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South Africa’s economy is not out of the woods yet

By Xolisa Phillip, in Johannesburg
Posted on Wednesday, 4 September 2019 16:31

Mine workers are seen under ground at Cullinan mine, near Pretoria, South Africa, February 1, 2019. REUTERS/Siphiwe Sibeko

The South African economy grew more than expected in the second quarter of 2019, narrowly avoiding a technical recession.

But economists are warning against popping the champagne just yet.

South Africa posted 3.1% growth in the second quarter of 2019, according to figures released by Statistics South Africa (StatsSA) yesterday. Economists polled by Reuters had predicted an expansion of 2.4% for the quarter. The news comes on the back of a 3.1% contraction in the first quarter of the year, an expanding unemployment rate of 29%, and rising levels of inequality.

Moody’s remains the only credit rating agency among the big three to give South Africa an investment grade rating, however, it also warns that the country faces long-term weak growth. “The sovereign’s credit profile will most likely continue to erode, with fiscal strength weakening and growth remaining low,” said Lucie Villa, a Moody’s Vice President – Senior Credit Officer and the report’s co-author.

Both Gina Schoeman, the South Africa economist at Citibank, and Elize Kruger, a senior economist at NKC African Economics, agree with Moody’s. Schoeman also points out that the central bank puts the country’s growth potential at 1%, while StatSA figures show that the economy grew at a year-on-year rate of 0.9% in the second quarter of 2019.

Star performers

Several crucial sectors of the economy have delivered strong results, driving the country’s recent growth.

  • Mining: 14.4%
  • Finance, real estate and financial services: 4.1%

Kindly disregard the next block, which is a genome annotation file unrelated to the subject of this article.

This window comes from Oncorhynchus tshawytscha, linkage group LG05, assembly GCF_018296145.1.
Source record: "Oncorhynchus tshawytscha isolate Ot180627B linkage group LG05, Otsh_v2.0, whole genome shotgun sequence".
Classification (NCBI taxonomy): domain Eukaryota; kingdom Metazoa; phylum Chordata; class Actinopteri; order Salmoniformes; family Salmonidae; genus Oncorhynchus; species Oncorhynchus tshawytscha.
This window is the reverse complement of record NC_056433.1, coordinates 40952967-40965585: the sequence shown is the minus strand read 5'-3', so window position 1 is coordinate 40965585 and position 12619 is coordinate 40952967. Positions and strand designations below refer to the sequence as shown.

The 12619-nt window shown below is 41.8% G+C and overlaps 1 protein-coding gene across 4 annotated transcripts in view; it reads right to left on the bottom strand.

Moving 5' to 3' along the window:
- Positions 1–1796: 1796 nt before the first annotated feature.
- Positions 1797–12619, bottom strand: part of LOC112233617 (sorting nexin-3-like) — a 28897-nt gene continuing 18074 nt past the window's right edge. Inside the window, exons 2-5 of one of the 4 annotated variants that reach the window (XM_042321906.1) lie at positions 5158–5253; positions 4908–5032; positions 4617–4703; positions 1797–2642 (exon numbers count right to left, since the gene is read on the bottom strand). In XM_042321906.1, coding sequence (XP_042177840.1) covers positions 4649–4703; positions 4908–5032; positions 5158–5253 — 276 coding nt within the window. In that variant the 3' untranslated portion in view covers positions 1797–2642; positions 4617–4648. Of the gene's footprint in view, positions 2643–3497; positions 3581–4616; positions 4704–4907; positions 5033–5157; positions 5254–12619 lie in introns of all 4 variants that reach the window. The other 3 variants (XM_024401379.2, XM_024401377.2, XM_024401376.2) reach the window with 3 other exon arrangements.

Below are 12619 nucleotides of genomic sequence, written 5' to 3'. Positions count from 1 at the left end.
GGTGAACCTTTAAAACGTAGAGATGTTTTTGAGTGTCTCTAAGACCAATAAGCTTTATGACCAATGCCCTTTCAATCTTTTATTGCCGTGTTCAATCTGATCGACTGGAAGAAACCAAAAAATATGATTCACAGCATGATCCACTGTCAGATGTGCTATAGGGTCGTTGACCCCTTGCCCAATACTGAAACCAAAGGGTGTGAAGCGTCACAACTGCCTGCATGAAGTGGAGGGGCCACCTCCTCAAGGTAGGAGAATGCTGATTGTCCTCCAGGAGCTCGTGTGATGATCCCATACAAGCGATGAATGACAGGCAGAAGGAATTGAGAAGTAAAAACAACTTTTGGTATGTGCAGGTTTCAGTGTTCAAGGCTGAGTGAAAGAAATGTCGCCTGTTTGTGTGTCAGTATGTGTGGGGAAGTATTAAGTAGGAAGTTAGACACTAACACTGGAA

• Trade: 3.9%.

Bottom of the class

Analysts are worried about other segments that are weighing down the economy.

Transport, storage and communication: -0.3%
Agriculture: -4.2%
Construction: -1.6%

Technically speaking

These second quarter figures are “definitely a relief, but not a celebration,” according to Schoeman.

  • “The numbers tell us that things did not get worse, but they did not get better. We talk about a technical recession being two consecutive quarters of negative growth, but there are other academic definitions of recessionary conditions. One of those definitions is when you are growing below your potential, which South Africa has been doing for a long time,” warns Schoeman.

While Kruger says the second quarter number looks good on the day, she cautions against expecting the same momentum going into the third quarter after a dismal performance in the first quarter.

  • “There remain many headwinds for the economy. The best we could hope for in terms of annual growth is in the region of 0.5% to 0.6%,” according to Kruger.

Battle of ideological wills

The country’s economic hurdles are a major talking point among credit ratings agencies, the central bank, politicians, businessmen, and the electorate.

Last week, South Africa’s Treasury Department asked the public to comment on its 75-page paper titled “Towards an Economic Strategy for South Africa”. The paper borrows heavily from the country’s National Development Plan (NDP), which aims to address the structural impediments to growth, including an overly concentrated and uncompetitive economy.

The NDP, released in 2011 at the height of Jacob Zuma’s presidency, was championed as the country’s economic blueprint.

The new paper has earned the scorn of unions, specifically the Congress of South African Trade Unions (Cosatu) which is an alliance partner of the governing African National Congress (ANC). Cosatu and its affiliates have dismissed the paper as advancing a “right-wing agenda”.

Schoeman believes National Treasury’s paper has been a long time in the making.

  • “It is asking the country to become more efficient. We know that many of our inefficiencies are driven by political stumbling blocks, such as the trade unions. Although the trade unions are important, they have created quite a headache, particularly in some sectors,” she said.

Bottom Line: South Africa may need political consolidation before a growth path emerges.

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